# Into to Ideal Gas Law Problem

1. Jan 13, 2012

### maceng7

1. The problem statement, all variables and given/known data

A vacuum pump on Earth can produce a vacuum with a pressure as low as 1.00*10^-8 torr. How many molecules are present in each mL at a temperature of 27.0 degrees Celsius?

V = 1mL = 10^-3 L <-- How many sig figs should I use here? Should I make it 1.00*10^-3L or keep it 10^-3L?
P = 1.315789 atm
T = 300.15 K
n = ?
2. Relevant equations

Pv = nRT

3. The attempt at a solution

PV =nRT

n = PV / RT

= (1.315789atm)(1.00*10^-3L) / (0.08206 Latm / Kmol)(300.15K)

= 5.342156*10^-16mol * 6.022*10^23 molecules

= 3.22*10^8 molecules / L <--- How do I change my answer back to how many molecules/mL and how many sig figs should my answer reflect? 1 or 3?

2. Jan 13, 2012

### Staff: Mentor

isnt a liter = 1000 mL

3. Jan 13, 2012

### maceng7

Yeah so would I just multiply my answer by 1000?

4. Jan 13, 2012

### Staff: Mentor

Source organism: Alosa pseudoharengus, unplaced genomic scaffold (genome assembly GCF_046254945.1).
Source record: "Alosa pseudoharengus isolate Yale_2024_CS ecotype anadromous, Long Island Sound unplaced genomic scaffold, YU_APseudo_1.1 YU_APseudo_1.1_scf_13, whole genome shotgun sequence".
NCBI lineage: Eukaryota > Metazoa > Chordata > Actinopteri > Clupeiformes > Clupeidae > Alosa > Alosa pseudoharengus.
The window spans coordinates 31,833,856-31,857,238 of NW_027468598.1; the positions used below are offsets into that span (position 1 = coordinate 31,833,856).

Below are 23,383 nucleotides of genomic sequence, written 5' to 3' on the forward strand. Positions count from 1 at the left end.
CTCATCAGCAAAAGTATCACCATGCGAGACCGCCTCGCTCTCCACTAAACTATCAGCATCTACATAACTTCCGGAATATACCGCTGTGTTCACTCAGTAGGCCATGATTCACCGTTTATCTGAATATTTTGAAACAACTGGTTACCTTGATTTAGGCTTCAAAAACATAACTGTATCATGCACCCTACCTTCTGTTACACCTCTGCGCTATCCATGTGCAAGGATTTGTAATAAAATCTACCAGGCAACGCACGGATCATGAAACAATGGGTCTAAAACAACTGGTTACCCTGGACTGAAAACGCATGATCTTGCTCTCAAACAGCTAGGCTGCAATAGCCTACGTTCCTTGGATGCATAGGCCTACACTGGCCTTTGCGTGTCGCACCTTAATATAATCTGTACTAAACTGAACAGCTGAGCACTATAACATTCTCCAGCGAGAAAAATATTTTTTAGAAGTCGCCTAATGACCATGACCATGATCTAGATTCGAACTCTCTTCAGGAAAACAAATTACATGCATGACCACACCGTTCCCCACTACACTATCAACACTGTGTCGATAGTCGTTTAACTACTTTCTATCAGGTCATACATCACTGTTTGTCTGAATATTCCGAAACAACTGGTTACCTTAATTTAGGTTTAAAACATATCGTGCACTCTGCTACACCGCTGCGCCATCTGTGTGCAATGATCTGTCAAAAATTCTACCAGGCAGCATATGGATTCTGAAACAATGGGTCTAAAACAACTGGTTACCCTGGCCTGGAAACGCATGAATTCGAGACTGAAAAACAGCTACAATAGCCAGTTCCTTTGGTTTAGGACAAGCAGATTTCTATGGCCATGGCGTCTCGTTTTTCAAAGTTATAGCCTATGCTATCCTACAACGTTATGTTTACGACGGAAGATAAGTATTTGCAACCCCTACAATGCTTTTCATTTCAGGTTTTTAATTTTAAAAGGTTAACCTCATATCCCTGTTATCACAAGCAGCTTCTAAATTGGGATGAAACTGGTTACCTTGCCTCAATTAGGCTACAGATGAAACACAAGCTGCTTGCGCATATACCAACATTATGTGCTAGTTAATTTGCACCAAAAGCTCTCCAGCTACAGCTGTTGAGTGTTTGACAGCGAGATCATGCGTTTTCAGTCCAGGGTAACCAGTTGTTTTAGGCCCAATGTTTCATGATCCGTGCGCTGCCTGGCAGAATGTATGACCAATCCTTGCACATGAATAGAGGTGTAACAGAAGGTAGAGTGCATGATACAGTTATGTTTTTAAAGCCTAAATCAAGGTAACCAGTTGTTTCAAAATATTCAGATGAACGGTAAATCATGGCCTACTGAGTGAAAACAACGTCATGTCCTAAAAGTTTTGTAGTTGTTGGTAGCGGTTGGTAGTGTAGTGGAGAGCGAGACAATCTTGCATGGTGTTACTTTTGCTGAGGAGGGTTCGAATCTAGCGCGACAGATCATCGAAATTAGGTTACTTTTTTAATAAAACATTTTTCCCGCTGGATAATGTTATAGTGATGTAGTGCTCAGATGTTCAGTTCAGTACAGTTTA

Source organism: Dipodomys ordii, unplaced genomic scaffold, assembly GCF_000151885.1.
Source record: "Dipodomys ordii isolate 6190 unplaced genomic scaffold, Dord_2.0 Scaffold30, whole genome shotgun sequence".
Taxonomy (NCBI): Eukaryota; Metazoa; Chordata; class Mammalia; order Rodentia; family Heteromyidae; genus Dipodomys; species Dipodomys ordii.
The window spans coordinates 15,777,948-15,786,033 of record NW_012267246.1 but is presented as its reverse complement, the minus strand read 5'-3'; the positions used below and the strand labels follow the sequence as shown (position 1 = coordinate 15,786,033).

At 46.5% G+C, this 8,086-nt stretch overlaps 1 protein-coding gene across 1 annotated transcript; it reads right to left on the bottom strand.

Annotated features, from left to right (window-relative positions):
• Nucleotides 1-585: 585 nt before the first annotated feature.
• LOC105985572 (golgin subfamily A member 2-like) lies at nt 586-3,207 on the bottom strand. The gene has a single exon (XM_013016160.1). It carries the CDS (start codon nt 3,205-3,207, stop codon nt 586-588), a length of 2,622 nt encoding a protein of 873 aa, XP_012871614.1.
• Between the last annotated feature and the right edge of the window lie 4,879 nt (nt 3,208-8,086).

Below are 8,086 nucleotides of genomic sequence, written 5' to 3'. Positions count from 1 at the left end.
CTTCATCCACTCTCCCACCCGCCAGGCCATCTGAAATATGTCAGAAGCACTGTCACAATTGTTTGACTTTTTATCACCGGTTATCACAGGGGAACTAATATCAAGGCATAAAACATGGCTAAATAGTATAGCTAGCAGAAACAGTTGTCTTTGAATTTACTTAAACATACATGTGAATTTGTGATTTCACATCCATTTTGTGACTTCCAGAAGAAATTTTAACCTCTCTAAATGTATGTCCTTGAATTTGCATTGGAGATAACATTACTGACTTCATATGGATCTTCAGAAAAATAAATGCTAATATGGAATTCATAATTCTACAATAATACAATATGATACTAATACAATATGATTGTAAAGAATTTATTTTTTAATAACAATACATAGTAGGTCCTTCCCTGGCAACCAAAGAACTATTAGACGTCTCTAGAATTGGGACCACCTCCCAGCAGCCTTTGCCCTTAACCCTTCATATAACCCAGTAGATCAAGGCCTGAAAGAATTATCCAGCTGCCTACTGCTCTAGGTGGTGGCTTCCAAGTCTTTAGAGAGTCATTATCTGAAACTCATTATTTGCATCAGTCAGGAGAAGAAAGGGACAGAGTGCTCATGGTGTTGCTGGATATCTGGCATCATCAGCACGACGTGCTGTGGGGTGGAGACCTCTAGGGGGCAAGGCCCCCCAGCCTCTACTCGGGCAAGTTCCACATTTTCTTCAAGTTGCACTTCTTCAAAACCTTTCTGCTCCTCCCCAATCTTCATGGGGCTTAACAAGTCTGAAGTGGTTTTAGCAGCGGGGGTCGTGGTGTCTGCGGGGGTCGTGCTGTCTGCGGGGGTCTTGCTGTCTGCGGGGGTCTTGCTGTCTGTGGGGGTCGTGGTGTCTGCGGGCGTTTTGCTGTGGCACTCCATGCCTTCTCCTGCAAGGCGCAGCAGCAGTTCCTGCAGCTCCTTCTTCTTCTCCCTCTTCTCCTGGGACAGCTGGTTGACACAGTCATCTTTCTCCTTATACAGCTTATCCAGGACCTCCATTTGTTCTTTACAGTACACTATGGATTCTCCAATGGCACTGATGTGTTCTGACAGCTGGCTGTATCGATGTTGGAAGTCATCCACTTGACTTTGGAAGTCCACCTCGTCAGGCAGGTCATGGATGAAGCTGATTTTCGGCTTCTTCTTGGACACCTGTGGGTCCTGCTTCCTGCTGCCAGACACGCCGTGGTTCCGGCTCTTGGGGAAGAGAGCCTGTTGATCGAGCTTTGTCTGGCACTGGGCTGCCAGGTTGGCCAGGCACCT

okay so think a liter is 1000 times bigger than a mL right? so that means it can hold 1000
times the # of molecules that an mL would have? so do you multiply or divide?

5. Jan 13, 2012

### maceng7

my mistake, yeah I'd definitely divide my answer by 1000. Also for sig figs, since the question says "one milliliter" how many digits should I interpret that as? Should I let the volume = 1mL, which would give me one sig fig in my answer or should I just make it 1.00mL and include 3 sig figs in my answer?

6. Jan 13, 2012

### Staff: Mentor

7. Jan 13, 2012

### Staff: Mentor

Your answer was already correct - you used 10-3L as a volume, so you calculated number of moles in 1 mL. You added L at the very end of the calculation out of nothing, confusing yourself.

Question says "in each mL" which probably means "exactly mL" - so there is as many significant digits as you want. Sure, it doesn't make sense to report all digits your calculator displays - I would go with three.